Saying 'Fill 'er Up' Can Be Costly at the Gas Station

Times Staff Writer

It was chilly, she was nicely dressed and she thought her car might need oil: reasons enough for Elva Nunez, 25, to pay an extra 30 cents a gallon the other day for the luxury of having someone else fill her car's gasoline tank.

"I've tried doing it myself and I don't like it. I don't like the smell on my hands," the Alhambra woman said. "And I don't know much about cars. I don't mind paying the price if I know the car will get taken care of."

Customers like Nunez are a godsend to gasoline dealers, who, over the last year, have sharply increased the price spread between fuel pumped by customers and that dispensed by attendants.

A recent study by the Los Angeles-based Lundberg Survey found that the gap, which had been slowly widening since the self-serve phenomenon took hold in the mid-1970s, leaped by nearly 40% last year to an average of 29 cents a gallon.

In some cases, premiums of 60 cents a gallon or more have been reported--nearly doubling the overall price--for a service that analysts say costs dealers as little as a nickel per gallon to perform.

Many 'Never Check'

The roughly 20% of motorists who prefer to be pampered at the pumps are a breed that has shown a willingness to pay almost anything to avoid wrestling with smelly, cumbersome gasoline hoses. Although Nunez said she knows what it costs her, dealers say many customers just look the other way.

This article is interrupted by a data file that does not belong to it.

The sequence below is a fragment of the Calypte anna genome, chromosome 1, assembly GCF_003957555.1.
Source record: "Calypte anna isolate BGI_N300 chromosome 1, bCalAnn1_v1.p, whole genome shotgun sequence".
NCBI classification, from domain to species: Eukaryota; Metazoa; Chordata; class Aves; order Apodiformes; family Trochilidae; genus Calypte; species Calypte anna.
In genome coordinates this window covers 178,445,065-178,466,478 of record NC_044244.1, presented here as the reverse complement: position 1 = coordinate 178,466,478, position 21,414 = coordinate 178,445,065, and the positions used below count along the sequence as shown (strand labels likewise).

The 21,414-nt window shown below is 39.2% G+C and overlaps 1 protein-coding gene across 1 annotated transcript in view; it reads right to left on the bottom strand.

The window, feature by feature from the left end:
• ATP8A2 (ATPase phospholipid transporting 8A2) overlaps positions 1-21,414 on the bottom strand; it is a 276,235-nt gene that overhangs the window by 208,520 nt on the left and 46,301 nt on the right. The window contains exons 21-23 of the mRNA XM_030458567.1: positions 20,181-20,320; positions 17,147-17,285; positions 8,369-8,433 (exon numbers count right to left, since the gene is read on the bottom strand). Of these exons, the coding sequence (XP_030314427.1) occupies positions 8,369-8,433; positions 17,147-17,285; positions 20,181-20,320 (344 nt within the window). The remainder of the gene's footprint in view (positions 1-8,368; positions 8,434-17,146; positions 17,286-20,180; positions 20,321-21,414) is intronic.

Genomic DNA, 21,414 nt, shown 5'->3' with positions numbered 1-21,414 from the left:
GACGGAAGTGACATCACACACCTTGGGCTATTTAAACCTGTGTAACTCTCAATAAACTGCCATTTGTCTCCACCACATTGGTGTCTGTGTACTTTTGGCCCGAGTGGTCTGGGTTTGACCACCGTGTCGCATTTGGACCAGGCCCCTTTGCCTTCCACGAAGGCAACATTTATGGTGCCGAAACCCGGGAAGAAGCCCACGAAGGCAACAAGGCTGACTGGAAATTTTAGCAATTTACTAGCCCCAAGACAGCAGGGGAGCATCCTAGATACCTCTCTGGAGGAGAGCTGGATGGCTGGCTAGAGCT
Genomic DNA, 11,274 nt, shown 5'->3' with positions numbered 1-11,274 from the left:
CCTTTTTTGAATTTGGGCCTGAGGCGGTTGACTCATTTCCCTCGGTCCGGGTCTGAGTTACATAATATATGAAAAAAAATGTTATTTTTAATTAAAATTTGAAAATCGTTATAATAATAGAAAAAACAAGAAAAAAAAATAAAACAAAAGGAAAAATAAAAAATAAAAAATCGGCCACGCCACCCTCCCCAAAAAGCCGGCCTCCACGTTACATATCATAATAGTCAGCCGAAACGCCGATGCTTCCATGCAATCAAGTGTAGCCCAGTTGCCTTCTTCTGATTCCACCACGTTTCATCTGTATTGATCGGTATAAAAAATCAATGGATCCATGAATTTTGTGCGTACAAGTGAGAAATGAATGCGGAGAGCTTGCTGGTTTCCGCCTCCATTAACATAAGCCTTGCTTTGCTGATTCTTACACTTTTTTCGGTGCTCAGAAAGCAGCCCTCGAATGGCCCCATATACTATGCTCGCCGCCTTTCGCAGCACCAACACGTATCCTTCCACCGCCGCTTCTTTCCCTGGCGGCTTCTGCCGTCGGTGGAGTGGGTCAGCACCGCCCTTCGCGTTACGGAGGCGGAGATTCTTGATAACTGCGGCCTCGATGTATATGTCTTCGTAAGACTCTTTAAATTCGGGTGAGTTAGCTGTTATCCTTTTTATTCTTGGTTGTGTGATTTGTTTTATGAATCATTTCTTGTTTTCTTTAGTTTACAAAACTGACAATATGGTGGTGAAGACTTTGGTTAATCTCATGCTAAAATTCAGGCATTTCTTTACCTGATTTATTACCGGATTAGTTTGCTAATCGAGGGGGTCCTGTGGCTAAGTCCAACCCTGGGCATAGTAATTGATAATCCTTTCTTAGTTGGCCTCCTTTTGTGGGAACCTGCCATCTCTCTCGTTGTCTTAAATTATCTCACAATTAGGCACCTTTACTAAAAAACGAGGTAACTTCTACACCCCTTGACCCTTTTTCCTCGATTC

George Gulesserian, owner of a Chevron station in South Pasadena, did not want a reporter to talk with his full-service customers for fear that it would call their attention to the higher prices. "I don't want them to be reminded. Seventy percent of them never check," Gulesserian said.

In Long Beach, dealer and wholesaler Ron Appel said an occasional customer will pull up to the full-service islands and try to pump his own gas, apparently oblivious to the system of marketing that has emerged over the years.

This might not qualify as price gouging; in most cases the customer voluntarily pays the higher price. It is, however, increasingly a boon to the dealer.

"It's extremely profitable, far more so than is necessary to recover the cost of providing full service," said Scott T. Jones, vice president at Chase Econometrics in Bala-Cynwyd, Pa., a one-time economist at Atlantic Richfield. "They're taking advantage of the fact that the full-service customer is extremely insensitive to price."

The advent of the self-service pump is an important part of the dramatic change that has swept the American gasoline station since oil prices surged in 1973. Longstanding prohibitions on grounds of fire safety were quickly erased and energy-shocked motorists began climbing out of their cars to pump their own gas. For most, it was a minor inconvenience that saved both money and time.

Free Labor

For the oil companies, it was a chance to sell more gasoline with fewer workers. Analysts say the self-service islands can process 30% to 40% more gasoline than the attended islands because each motorist contributes a few moments of free labor and several cars are taken care of at the same time. At the other pumps, cars sit idly waiting for an attendant.

Over the last 14 years, self-serve gasoline has grown to account for about 80% of all sales--and 85% in California. Nervousness about what the marketing experts called the "lady factor" largely vanished: The industry says 70% of women motorists pump their own gas and 85% of men.